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Antimicrobial Resistance: Global Policy Initiatives

Published Monday, November 4, 2019

This House of Lords Library Briefing provides information on antimicrobial resistance and global policy initiatives to tackle this phenomenon.

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Antimicrobial resistance (AMR) is rising worldwide. It is a natural phenomenon in which microorganisms such as bacteria, viruses, fungi and parasites become resistant to medicines used to combat them. However, this natural process has been exacerbated by the use of antimicrobials in humans and animals.

Globally, AMR causes an estimated 700,000 deaths a year. This is projected to rise to 10 million by 2050. It also has the potential to invalidate many of the advances in modern medicine, including increasing the risk of surgery and reversing gains in the fight against conditions such as tuberculosis, HIV and malaria.

However, while AMR is spreading, the demand for antimicrobial treatments is rising for use by both humans and animals. Recent academic research suggests the lowest-forecast increase in global human antibiotic consumption by 2030 is over 30%, while if it rises at current rates it would grow by 200% in the same period. In animals, the use of antibiotics is expected to rise by 67% by 2030, driven largely by growing meat consumption. This is all likely to increase the spread of AMR.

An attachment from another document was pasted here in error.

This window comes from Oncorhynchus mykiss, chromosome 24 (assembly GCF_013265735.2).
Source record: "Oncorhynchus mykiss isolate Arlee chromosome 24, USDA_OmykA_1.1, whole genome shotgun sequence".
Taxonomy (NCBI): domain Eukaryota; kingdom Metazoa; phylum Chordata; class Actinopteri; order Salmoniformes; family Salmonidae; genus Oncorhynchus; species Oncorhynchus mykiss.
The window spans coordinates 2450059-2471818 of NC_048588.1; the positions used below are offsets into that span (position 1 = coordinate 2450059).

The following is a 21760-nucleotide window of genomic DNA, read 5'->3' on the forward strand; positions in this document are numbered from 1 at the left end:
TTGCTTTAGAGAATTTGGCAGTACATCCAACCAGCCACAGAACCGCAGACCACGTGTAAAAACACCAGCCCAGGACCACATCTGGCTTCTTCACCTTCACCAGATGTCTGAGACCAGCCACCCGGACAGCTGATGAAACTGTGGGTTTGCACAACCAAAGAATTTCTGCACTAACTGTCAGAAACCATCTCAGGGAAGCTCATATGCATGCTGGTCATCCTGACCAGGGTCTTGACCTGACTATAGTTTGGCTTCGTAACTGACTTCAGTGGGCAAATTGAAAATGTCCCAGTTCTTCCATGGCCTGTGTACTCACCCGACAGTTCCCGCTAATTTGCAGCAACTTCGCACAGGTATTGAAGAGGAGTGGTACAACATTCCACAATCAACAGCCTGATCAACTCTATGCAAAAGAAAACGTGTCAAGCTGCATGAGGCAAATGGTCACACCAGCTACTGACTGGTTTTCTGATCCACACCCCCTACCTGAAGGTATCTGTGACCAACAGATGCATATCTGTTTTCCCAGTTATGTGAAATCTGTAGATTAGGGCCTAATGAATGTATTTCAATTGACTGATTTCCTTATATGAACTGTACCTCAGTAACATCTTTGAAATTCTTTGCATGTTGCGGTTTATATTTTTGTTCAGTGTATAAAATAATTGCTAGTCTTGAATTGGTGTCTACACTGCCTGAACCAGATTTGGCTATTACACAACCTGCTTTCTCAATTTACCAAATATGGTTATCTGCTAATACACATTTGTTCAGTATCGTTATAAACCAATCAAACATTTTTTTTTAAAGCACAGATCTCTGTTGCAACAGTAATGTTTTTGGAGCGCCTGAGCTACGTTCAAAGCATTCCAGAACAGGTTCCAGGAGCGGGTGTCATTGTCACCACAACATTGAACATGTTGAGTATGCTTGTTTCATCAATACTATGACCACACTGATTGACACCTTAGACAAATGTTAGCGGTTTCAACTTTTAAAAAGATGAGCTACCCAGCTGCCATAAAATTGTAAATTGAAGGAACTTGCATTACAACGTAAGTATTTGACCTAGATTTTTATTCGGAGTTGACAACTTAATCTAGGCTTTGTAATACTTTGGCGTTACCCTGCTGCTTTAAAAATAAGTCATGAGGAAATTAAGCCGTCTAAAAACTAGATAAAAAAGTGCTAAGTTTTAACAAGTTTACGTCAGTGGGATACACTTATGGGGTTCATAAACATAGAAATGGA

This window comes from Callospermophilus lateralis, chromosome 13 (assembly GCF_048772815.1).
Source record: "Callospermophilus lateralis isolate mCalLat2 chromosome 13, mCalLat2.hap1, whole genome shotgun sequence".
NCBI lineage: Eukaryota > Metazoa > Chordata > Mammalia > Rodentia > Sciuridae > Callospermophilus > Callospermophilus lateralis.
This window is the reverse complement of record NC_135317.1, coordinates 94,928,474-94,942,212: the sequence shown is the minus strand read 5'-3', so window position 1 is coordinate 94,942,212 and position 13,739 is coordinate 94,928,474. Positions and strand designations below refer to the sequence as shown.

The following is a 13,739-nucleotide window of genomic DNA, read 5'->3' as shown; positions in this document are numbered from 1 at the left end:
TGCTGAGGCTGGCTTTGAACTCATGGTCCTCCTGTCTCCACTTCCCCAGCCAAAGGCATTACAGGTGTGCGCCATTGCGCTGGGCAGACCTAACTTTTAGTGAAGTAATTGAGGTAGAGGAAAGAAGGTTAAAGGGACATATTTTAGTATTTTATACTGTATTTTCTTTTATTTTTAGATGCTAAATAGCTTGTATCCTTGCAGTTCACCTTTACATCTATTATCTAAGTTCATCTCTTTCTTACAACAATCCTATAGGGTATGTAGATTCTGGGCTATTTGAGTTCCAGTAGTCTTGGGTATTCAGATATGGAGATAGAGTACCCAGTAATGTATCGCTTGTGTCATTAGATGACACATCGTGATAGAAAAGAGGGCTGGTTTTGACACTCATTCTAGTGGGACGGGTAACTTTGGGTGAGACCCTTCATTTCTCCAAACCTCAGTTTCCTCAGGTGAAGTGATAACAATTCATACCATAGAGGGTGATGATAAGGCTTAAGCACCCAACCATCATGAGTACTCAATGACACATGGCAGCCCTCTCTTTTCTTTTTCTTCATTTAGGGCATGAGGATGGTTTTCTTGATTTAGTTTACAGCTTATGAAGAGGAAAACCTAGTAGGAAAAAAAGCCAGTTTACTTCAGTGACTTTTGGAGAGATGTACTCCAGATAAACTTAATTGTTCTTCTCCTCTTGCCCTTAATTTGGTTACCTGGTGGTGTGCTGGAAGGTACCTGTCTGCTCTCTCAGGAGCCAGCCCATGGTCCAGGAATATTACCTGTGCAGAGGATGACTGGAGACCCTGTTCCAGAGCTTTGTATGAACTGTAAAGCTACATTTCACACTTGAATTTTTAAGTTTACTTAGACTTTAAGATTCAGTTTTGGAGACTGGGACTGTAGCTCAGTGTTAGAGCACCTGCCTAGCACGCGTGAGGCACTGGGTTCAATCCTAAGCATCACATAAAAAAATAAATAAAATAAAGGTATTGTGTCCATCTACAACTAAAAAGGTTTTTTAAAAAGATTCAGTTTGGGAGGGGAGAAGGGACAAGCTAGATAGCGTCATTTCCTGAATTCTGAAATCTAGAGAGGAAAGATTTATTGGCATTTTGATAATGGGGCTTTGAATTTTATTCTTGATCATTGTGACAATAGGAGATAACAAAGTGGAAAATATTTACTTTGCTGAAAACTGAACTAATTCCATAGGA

In addition, the economic impact of AMR is likely to be considerable. The World Bank has calculated that the cumulative cost of inaction could cost the global economy US$3.4 trillion a year by 2030. This would disproportionately affect lower-income countries.

To address the risks posed by AMR, in 2015 members of the World Health Organisation (WHO) signed up to the Global Action Plan on Antimicrobial Resistance. The following year, the United Nations (UN) agreed to establish an Interagency Coordination Group on Antimicrobial Resistance, which has since reported to the Secretary General with recommendations to strengthen efforts against the spread of AMR.

Additional efforts have been made at EU level and by the UK Government. In recent months, the UK Government has announced extra funding to tackle AMR both at home and abroad and has appointed Dame Sally Davies, former Chief Medical Officer for England and the Government’s Chief Medical Adviser, as a UK Special Envoy on Antimicrobial Resistance.

Lords Library notes LLN-2019-0149

Author: George Webber

Topics: Diseases, Medicine

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